Medical Use before the Modern Era
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All the famous Old-World cradles of civilization put cannabis to medical use-China, Mesopotamia, Greece, India, and maybe Egypt. The Scythians, a tribe of migrants who inhaled cannabisinfused steam for ritual purposes, migrated out of their Siberian homeland around 800 BC. They lacked a written language, but their word for Cannabis has been reconstructed as kanab, kanap. konaba, or kannabis. The Scythians influenced civilizations in China, India, and Mesopotamia at the cusp of history, Physician and historian Ethan Russo has visited a tomb in the Yanghai burial ground that contained nearly a kilo of cannabis. It was crudely manicured flowering tops, leaves, and seeds, and no stems. The grave did not contain hemp fiber. It dates to 766-416 BCE. Scythians are buried nearby. Yanghai lies in the Turpan Basin, now part of China.
The ancient Chinese knew cannabis as "ma." Their pictogram for má represents two plants hung upside down to dry, Combining má with the character vào (drug) means "narcotic" or "anaesthetic."
The legendary physician Shennóng writes extensively about má in his Daoist-flavored medical text, Shennóng | Bến Cảo Jing (also know T1 as Pen Tsao Ching). He warned, "Taking much of it may make one behold ghosts and frenetically run about. Protracted taking may enable one to communicate with the spirit and make the body light." Shennóng supposedly lived about 4000 years ago, but the man's legendary existence went unmentioned until about 130 BCE.
The Scythians entered history when they invaded Mesopotamia during the reign of King Sargon II (722-705 BCE). After the Scythians invaded Assyria, a new word appeared in Neo-Assyrian cuneiform. The word, which means "hemp." transliterates as qurubs or qunnab. The word appears in contexts that hint of use by shamans, which strengthens the Scythian connection. Herodotus, the Greek "father of history." wrote extensively about the Scythians around 440 BCE. Herodotus coins the word vuaßic from a word he adopted from the Scythians. He described them using xiußic for cordage and cloth. and vaporizing xivalic in small tents.
In India there are more than 50 words for Cannabis and cannabis products. Archeologists working in the Ganges River basin have unearthed Cannabis seeds from at least 1300 BCE. The Atharvaveda, compiled around 900 BCE, gives the name bhanga to a plant that many experts believe is Cannabis. These dates preceded the arrival of the Scythians, whose earliest presence in the Hindu Kush may date to the 7th century BCE.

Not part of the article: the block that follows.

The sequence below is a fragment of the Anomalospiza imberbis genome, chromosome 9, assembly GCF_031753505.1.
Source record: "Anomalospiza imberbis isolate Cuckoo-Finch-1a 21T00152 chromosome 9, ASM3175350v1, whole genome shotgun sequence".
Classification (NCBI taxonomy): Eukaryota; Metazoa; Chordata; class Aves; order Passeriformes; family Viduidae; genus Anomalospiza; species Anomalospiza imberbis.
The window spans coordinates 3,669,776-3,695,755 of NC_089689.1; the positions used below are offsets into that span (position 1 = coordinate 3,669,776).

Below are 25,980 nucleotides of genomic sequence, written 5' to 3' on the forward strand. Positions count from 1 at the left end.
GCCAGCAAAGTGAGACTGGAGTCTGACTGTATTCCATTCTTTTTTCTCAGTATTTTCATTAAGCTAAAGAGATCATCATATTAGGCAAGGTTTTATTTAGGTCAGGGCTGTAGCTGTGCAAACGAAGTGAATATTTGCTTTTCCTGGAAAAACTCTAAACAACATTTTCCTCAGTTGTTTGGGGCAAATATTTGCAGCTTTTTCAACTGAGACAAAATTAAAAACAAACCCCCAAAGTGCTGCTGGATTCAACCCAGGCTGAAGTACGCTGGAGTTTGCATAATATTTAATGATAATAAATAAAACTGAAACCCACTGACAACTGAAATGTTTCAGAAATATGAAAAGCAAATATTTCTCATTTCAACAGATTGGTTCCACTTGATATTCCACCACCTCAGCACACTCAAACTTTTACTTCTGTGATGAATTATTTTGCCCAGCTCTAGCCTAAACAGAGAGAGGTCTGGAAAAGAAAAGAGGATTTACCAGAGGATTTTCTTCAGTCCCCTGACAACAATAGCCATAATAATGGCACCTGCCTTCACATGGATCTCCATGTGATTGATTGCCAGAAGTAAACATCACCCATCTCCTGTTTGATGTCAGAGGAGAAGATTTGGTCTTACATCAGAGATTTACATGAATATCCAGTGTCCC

Siddhartha Gautama (ca. 563-483 BCE), the Buddha of our historie era, wasan Indo-Scythian. He supposedly subsisted on one hemp seed per day during his six steps of asceticism. Practitioners of Ayurvedic medicine. India's traditional system, recommend the herb to counter pain, insomnia, and loss of appetite.
The Egyptian hieroglyph Smit has been interpreted as Cannabrs. The word appears in the Pyramid Texts of 2350 BCE. "the cords (or ropes) of the Smit plant." However, tlax and not hemp was the primary fiber crop of ancient Egypt. Other authors interpretimimit as Corchorus olitorias, a fibrous herb whose leaves are eaten and used medicinally in Egypt. The word also resembles 3mm, the Arabic word for sesame. Good evidence of Cannabis in Egypt begins in the Romanera.
Noted Polish anthropologist Sara Benet (nee Benetowa) argues that kaneh bosm (qaneb bosem) is Cannabis in the Old Testament, Exodus 30:22-25. The word is usually translated as "aromatic cane." Moses used kaneh bosm for a sacred anointing oil. Benetowa notes "the astonishing resemblance" between Semitic kanbos and the Scythian word for Cannabis. But the Book of Exodus was composed around the 8th or 9th century BCE, and the Scythians did not invade the Land of Israel until 630 BCE. By then the Israelites had already been scattered and exiled by the Assyrians.
Cannabis is not native to the Fertile Crescent. Kanbos, which also transliterated Bambas or annabbôs, first appears in Mishnah, written in the 1st century BC.
Given the evidence that cannabis products were widely used to treat illnesses in the ancient world, the real mystery is why it fell out of favor-a historical phenomenon that Ethan Russo dubbed "Cannabis interruptus." Seeking an explanation, Russo cited "the perishable nature" of the historical record, and "humanity's propensity toward constant warfare, invasion, and cultural conflict."
It's as if prohibitionists have always existed in every society, and from time to time they prevail over the physicians and patients who have put cannabis products to good use. One theory is that in many cultures, members of the priestly class viewed psychoactive plants as a threat to their role as proper intermediaries between the material and spiritual realms. They didn't want people having visions and creative insights with out their supervision. In modern times, prohibition of cannabis has provided an effective method of social control mechanism for funding and arming the police and a marker for disobedience among the citizenry.
The pattern of cannabis proving medically useful but getting banned continued in various parts of the world throughout the Middle Ages. In Islamic Egypt. according to Russo, "While many derided its psychoactive effects on the basis of a ban on intoxicants in Muslim sharia law, a begrudging acknowledgment was frequently made of its abundant medical attributes."
An Egyptian king imposed a prohibition in the 13th century, but by the time Napoleon invaded Egypt in 1798, use of the herb was widespread and the French saw fit to impose a ban of their own. Thirty years later a French physician, Aubert-Roche, reported that during an outbreak of plague in Alexandria, cannabis alleviated fever, agitation, pain. bronchitis, and insomnia. And so the pendulum kept swinging between proscription and prescription.
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